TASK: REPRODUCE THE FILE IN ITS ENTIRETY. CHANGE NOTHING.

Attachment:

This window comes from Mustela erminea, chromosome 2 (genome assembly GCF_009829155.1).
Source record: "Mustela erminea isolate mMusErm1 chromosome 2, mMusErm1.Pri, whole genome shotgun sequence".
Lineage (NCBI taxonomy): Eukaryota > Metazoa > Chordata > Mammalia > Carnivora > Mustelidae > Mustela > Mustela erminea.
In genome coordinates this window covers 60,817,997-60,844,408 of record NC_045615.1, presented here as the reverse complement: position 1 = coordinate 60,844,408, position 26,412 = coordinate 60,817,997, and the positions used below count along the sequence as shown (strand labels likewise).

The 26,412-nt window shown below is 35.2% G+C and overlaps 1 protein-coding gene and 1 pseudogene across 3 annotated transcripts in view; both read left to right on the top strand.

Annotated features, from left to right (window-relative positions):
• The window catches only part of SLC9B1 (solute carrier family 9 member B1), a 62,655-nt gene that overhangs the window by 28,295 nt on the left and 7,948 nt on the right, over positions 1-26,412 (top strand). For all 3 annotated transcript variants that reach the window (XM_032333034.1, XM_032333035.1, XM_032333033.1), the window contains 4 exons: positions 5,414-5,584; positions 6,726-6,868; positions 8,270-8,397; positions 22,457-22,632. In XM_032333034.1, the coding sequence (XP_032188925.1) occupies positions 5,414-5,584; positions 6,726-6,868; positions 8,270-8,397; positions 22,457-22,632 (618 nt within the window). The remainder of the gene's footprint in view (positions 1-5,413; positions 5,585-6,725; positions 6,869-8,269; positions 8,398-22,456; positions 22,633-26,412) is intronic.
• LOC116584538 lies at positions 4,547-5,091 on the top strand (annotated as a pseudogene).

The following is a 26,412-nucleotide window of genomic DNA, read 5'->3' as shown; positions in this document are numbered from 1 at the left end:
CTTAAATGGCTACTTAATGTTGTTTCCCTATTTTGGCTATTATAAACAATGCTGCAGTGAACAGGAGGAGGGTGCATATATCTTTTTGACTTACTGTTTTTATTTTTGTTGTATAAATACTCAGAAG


This window comes from Mustela erminea, chromosome 2 (genome assembly GCF_009829155.1).
Source record: "Mustela erminea isolate mMusErm1 chromosome 2, mMusErm1.Pri, whole genome shotgun sequence".
Lineage (NCBI taxonomy): Eukaryota > Metazoa > Chordata > Mammalia > Carnivora > Mustelidae > Mustela > Mustela erminea.
In genome coordinates this window covers 60,817,997-60,844,408 of record NC_045615.1, presented here as the reverse complement: position 1 = coordinate 60,844,408, position 26,412 = coordinate 60,817,997, and the positions used below count along the sequence as shown (strand labels likewise).

The 26,412-nt window shown below is 35.2% G+C and overlaps 1 protein-coding gene and 1 pseudogene across 3 annotated transcripts in view; both read left to right on the top strand.

Annotated features, from left to right (window-relative positions):
• The window catches only part of SLC9B1 (solute carrier family 9 member B1), a 62,655-nt gene that overhangs the window by 28,295 nt on the left and 7,948 nt on the right, over positions 1-26,412 (top strand). For all 3 annotated transcript variants that reach the window (XM_032333034.1, XM_032333035.1, XM_032333033.1), the window contains 4 exons: positions 5,414-5,584; positions 6,726-6,868; positions 8,270-8,397; positions 22,457-22,632. In XM_032333034.1, the coding sequence (XP_032188925.1) occupies positions 5,414-5,584; positions 6,726-6,868; positions 8,270-8,397; positions 22,457-22,632 (618 nt within the window). The remainder of the gene's footprint in view (positions 1-5,413; positions 5,585-6,725; positions 6,869-8,269; positions 8,398-22,456; positions 22,633-26,412) is intronic.
• LOC116584538 lies at positions 4,547-5,091 on the top strand (annotated as a pseudogene).

The following is a 26,412-nucleotide window of genomic DNA, read 5'->3' as shown; positions in this document are numbered from 1 at the left end:
CTTAAATGGCTACTTAATGTTGTTTCCCTATTTTGGCTATTATAAACAATGCTGCAGTGAACAGGAGGAGGGTGCATATATCTTTTTGACTTACTGTTTTTATTTTTGTTGTATAAATACTCAGAAG